Bombay High Court orders stay on provisions of new IT Rules
The Bombay High Court has stayed certain provisions of the Information Technology (Intermediary Guidelines and Digital Media Ethics Code) Rules, 2021 (“IT Rules”) in an interim order. It found that Rule 9 (1) and Rule 9 (3) of the new IT Rules were prima facie an intrusion of the petitioner’s rights and went beyond substantive law and the Information Technology Act. The petition in question was filed by a legal news website, The Leaflet as along with a public interest litigation by journalist Nikhil Wagle, seeking direction from the Court to restrain authorities from taking any coercive action against them for any failure to comply with the new rules. Specifically, the petitioners challenged Sections 9 (Observance and Adherence to Code of Ethics), 14 (Constitution of Inter-Departmental Committee), and 16 (Blocking of Information in Case of Emergency) of the new IT rules.
Rule 9 of the IT Rules has 3 clauses relating to the adherence by publishers to a Code of Ethics provided in the Rules. Rule 9(1) mandates the adherence to the Code of Ethics as provided in the Appendix, Rule 9(2) makes the publisher liable for any contravention of any law, while Rule 9(3) provides a three-tier structure for regulation and adherence. The three-tier structure is as follows:
Level I - Self-regulation by the publishers;
Level II - Self-regulation by the self-regulating bodies of the publishers;
Level III - Oversight mechanism by the Central Government.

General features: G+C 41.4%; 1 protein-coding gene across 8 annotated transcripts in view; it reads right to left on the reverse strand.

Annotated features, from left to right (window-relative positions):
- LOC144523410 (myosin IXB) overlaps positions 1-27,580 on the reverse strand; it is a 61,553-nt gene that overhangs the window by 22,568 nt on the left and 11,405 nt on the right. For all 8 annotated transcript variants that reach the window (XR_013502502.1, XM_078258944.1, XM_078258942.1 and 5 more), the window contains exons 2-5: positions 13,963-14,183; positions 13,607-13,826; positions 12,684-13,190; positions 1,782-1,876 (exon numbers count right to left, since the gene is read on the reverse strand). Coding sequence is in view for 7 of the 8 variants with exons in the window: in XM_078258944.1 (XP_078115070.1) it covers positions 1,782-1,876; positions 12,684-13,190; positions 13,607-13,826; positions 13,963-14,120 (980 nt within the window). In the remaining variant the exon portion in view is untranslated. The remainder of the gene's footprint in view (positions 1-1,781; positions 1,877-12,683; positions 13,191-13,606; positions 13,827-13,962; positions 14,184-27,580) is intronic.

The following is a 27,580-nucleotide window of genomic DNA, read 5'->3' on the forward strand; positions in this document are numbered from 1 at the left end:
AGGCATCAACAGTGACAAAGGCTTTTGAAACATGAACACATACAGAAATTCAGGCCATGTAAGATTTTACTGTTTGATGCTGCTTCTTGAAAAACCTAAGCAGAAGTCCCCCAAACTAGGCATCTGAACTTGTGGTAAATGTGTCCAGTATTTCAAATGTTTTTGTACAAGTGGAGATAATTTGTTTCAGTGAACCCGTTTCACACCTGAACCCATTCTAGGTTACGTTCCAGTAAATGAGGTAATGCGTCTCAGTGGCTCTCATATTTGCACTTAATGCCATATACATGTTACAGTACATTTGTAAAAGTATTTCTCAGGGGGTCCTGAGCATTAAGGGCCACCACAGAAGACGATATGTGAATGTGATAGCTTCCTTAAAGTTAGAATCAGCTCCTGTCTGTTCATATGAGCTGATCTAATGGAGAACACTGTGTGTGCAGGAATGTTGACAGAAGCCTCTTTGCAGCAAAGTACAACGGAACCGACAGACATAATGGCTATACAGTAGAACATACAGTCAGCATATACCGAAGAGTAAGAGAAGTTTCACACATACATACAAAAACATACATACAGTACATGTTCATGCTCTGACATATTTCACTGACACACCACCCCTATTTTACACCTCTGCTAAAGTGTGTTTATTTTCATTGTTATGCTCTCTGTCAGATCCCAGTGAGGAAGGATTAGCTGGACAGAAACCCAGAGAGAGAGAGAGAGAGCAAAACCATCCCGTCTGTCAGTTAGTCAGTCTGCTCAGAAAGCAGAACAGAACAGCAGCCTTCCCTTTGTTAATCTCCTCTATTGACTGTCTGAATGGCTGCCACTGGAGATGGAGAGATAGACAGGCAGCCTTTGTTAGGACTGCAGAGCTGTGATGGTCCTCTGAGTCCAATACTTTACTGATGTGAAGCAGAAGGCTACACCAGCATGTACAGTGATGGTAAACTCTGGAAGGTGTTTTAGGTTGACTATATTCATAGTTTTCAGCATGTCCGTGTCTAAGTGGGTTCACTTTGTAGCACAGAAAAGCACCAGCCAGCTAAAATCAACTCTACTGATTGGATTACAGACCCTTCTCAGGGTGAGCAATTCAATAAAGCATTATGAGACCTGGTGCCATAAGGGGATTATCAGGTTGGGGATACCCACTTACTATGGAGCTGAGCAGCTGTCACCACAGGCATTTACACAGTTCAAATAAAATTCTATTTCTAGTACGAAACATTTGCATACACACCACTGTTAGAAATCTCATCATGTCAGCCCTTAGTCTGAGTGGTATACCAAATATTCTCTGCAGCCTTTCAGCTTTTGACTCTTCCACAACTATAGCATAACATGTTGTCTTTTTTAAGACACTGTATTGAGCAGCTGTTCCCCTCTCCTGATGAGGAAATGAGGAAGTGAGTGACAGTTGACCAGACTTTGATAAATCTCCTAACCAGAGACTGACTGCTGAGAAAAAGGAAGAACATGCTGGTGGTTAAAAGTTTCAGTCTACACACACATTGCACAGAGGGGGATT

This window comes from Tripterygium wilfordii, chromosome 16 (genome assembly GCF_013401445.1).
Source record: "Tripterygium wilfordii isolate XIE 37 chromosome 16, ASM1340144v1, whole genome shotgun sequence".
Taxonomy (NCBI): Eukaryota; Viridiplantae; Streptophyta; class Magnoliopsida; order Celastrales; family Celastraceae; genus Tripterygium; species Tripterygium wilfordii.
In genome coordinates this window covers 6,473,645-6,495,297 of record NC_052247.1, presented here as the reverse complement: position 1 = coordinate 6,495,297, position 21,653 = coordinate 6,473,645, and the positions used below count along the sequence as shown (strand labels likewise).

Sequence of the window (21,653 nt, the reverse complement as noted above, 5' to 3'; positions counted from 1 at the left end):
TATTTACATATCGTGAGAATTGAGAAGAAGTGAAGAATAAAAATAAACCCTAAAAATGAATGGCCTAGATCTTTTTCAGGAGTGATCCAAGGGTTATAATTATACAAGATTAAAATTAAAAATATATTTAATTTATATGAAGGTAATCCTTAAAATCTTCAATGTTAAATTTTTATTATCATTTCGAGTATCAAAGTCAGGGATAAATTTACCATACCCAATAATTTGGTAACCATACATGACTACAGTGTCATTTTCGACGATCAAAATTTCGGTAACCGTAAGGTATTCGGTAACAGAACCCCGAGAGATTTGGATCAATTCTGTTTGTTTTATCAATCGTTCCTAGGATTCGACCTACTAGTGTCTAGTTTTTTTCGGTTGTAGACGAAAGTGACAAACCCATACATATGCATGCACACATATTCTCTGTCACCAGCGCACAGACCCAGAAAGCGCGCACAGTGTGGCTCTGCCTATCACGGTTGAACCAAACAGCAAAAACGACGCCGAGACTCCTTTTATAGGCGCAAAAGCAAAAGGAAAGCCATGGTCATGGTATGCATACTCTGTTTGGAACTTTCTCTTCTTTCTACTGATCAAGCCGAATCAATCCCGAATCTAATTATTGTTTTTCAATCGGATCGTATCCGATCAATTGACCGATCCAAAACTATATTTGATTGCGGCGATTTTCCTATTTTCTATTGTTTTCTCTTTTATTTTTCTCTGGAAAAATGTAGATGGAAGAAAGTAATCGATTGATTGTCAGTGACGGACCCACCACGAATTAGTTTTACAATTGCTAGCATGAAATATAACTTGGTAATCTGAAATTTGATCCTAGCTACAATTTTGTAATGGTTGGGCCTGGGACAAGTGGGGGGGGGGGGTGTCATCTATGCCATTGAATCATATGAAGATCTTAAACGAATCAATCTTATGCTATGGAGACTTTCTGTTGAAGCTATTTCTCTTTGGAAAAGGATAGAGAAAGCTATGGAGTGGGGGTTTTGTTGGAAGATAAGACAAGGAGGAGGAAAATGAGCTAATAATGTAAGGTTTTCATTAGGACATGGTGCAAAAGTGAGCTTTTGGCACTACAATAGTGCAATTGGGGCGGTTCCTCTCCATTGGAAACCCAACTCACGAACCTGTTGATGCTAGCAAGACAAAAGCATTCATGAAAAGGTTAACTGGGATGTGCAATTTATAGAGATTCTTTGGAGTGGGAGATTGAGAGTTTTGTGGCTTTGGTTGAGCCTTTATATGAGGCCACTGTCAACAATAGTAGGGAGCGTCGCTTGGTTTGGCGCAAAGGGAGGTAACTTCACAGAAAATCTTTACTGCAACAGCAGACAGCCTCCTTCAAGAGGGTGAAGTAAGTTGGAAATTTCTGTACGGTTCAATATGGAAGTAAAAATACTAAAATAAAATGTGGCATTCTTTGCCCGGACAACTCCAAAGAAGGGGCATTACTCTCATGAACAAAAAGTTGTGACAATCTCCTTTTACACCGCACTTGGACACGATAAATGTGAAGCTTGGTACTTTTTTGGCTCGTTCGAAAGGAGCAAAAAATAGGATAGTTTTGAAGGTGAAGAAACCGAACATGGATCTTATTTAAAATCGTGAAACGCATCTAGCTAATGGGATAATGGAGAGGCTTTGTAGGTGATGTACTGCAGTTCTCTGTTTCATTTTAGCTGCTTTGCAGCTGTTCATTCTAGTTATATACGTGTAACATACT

While 9(2) will continue to operate, the other two subclauses have been stayed in the interim by the High Court. The petitioners had argued that the rules go far beyond permissible restrictions of freedom of speech and freedom of trade for digital news publishers, and are vague and draconian and can have a chilling effect on free speech. Further, the petitioners also contended that the IT Rules were arbitrary, illegal, irrational and unreasonable and contrary to the provisions of law including Article 14 (equality before the law), and Articles 19 (1) (a) (to freedom of speech and expression), 19 (1) (g) (to practise any profession, or to carry on any occupation, trade or business) of the Indian Constitution. On the other hand, the central government stated that any interim action would be premature given the nascent stage of the IT Rules. The division bench composed of Chief Justice Dipankar Datta and Justice Girish S Kulkarni found that the IT Rules had indeterminate and wide terms that are prima facie against the right to freedom of speech and expression that is enshrined in the Constitution. It observed that the implications of these provisions go beyond the “substantive law of IT Act” and if not stayed, people would be deprived of the liberty of thought and feel suffocated to exercise their right to freedom of speech and expression. The Code of Ethics presents a form of content regulation that would run clearly contrary to the well-recognised Constitutional ethos and principles. The bench did not stay Rule 14, stating that as the provision pertains to the inter-departmental committee and the same has not been constituted yet, it saw no immediate urgency to rule to that effect. On Rule 16, the court found that it is Pari Materia (on the same subject) to Rule 9 of 2009 IT Rules which are still in operation. It also observed that there were already provisions in the existing IT Act, 2009, among others, that made publications, web portals and intermediaries answerable for posting any objectionable content and made them liable for penal action. Therefore, it questioned the government as to the need for the IT Rules. Subsequent to this, the central government requested the court to stay operation of the interim order, for which the court gave time to file an affidavit in reply to the plea and rejoinder by the petitioners thereafter. It has posted the final hearing to September 27, 2021.